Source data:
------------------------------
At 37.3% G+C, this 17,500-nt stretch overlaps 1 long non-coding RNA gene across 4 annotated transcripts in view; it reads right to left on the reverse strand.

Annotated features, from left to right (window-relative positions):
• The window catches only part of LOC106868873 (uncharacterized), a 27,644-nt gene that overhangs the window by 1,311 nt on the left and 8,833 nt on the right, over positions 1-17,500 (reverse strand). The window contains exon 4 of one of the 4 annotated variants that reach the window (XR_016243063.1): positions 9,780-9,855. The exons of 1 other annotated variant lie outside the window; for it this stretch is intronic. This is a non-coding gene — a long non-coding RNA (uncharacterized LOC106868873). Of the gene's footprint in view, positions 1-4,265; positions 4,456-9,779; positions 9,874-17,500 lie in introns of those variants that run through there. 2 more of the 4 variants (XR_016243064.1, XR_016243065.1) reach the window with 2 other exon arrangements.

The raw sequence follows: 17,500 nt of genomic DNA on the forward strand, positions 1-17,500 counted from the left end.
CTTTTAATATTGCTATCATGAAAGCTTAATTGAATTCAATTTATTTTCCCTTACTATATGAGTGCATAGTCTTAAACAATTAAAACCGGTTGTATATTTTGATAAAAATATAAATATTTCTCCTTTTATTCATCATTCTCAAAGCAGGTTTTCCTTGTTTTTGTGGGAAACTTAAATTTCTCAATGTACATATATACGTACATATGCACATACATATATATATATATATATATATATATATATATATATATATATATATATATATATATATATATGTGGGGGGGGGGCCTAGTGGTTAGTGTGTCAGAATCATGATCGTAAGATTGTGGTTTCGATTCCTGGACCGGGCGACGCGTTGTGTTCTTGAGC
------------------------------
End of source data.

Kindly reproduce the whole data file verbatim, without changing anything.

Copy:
At 37.3% G+C, this 17,500-nt stretch overlaps 1 long non-coding RNA gene across 4 annotated transcripts in view; it reads right to left on the reverse strand.

Annotated features, from left to right (window-relative positions):
• The window catches only part of LOC106868873 (uncharacterized), a 27,644-nt gene that overhangs the window by 1,311 nt on the left and 8,833 nt on the right, over positions 1-17,500 (reverse strand). The window contains exon 4 of one of the 4 annotated variants that reach the window (XR_016243063.1): positions 9,780-9,855. The exons of 1 other annotated variant lie outside the window; for it this stretch is intronic. This is a non-coding gene — a long non-coding RNA (uncharacterized LOC106868873). Of the gene's footprint in view, positions 1-4,265; positions 4,456-9,779; positions 9,874-17,500 lie in introns of those variants that run through there. 2 more of the 4 variants (XR_016243064.1, XR_016243065.1) reach the window with 2 other exon arrangements.

The raw sequence follows: 17,500 nt of genomic DNA on the forward strand, positions 1-17,500 counted from the left end.
CTTTTAATATTGCTATCATGAAAGCTTAATTGAATTCAATTTATTTTCCCTTACTATATGAGTGCATAGTCTTAAACAATTAAAACCGGTTGTATATTTTGATAAAAATATAAATATTTCTCCTTTTATTCATCATTCTCAAAGCAGGTTTTCCTTGTTTTTGTGGGAAACTTAAATTTCTCAATGTACATATATACGTACATATGCACATACATATATATATATATATATATATATATATATATATATATATATATATATATATATATATATATGTGGGGGGGGGGCCTAGTGGTTAGTGTGTCAGAATCATGATCGTAAGATTGTGGTTTCGATTCCTGGACCGGGCGACGCGTTGTGTTCTTGAGC